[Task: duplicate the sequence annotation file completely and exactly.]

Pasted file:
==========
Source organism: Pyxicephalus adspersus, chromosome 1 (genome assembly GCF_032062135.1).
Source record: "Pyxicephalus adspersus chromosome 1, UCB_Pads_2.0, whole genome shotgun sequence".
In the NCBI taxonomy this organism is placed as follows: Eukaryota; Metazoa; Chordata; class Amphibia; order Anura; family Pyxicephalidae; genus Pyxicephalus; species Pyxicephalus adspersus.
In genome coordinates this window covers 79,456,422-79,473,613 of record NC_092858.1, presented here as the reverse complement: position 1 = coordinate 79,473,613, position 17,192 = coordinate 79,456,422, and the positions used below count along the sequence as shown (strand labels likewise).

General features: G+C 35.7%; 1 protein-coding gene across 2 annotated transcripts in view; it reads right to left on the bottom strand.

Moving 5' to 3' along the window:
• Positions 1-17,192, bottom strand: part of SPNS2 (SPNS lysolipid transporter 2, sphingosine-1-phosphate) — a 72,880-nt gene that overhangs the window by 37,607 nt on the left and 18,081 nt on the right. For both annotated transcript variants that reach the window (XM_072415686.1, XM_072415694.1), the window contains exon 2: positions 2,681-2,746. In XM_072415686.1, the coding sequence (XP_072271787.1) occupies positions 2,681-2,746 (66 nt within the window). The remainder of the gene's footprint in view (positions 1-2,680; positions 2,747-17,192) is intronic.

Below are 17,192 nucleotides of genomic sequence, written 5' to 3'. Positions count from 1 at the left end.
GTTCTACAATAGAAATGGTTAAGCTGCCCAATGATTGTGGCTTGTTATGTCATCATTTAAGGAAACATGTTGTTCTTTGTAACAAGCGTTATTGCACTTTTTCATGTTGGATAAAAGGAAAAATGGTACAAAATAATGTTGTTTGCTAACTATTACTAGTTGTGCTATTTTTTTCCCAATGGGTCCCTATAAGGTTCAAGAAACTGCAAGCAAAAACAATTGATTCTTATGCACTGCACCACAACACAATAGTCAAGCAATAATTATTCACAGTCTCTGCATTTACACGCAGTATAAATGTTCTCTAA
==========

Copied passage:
Source organism: Pyxicephalus adspersus, chromosome 1 (genome assembly GCF_032062135.1).
Source record: "Pyxicephalus adspersus chromosome 1, UCB_Pads_2.0, whole genome shotgun sequence".
In the NCBI taxonomy this organism is placed as follows: Eukaryota; Metazoa; Chordata; class Amphibia; order Anura; family Pyxicephalidae; genus Pyxicephalus; species Pyxicephalus adspersus.
In genome coordinates this window covers 79,456,422-79,473,613 of record NC_092858.1, presented here as the reverse complement: position 1 = coordinate 79,473,613, position 17,192 = coordinate 79,456,422, and the positions used below count along the sequence as shown (strand labels likewise).

General features: G+C 35.7%; 1 protein-coding gene across 2 annotated transcripts in view; it reads right to left on the bottom strand.

Moving 5' to 3' along the window:
• Positions 1-17,192, bottom strand: part of SPNS2 (SPNS lysolipid transporter 2, sphingosine-1-phosphate) — a 72,880-nt gene that overhangs the window by 37,607 nt on the left and 18,081 nt on the right. For both annotated transcript variants that reach the window (XM_072415686.1, XM_072415694.1), the window contains exon 2: positions 2,681-2,746. In XM_072415686.1, the coding sequence (XP_072271787.1) occupies positions 2,681-2,746 (66 nt within the window). The remainder of the gene's footprint in view (positions 1-2,680; positions 2,747-17,192) is intronic.

Below are 17,192 nucleotides of genomic sequence, written 5' to 3'. Positions count from 1 at the left end.
GTTCTACAATAGAAATGGTTAAGCTGCCCAATGATTGTGGCTTGTTATGTCATCATTTAAGGAAACATGTTGTTCTTTGTAACAAGCGTTATTGCACTTTTTCATGTTGGATAAAAGGAAAAATGGTACAAAATAATGTTGTTTGCTAACTATTACTAGTTGTGCTATTTTTTTCCCAATGGGTCCCTATAAGGTTCAAGAAACTGCAAGCAAAAACAATTGATTCTTATGCACTGCACCACAACACAATAGTCAAGCAATAATTATTCACAGTCTCTGCATTTACACGCAGTATAAATGTTCTCTAA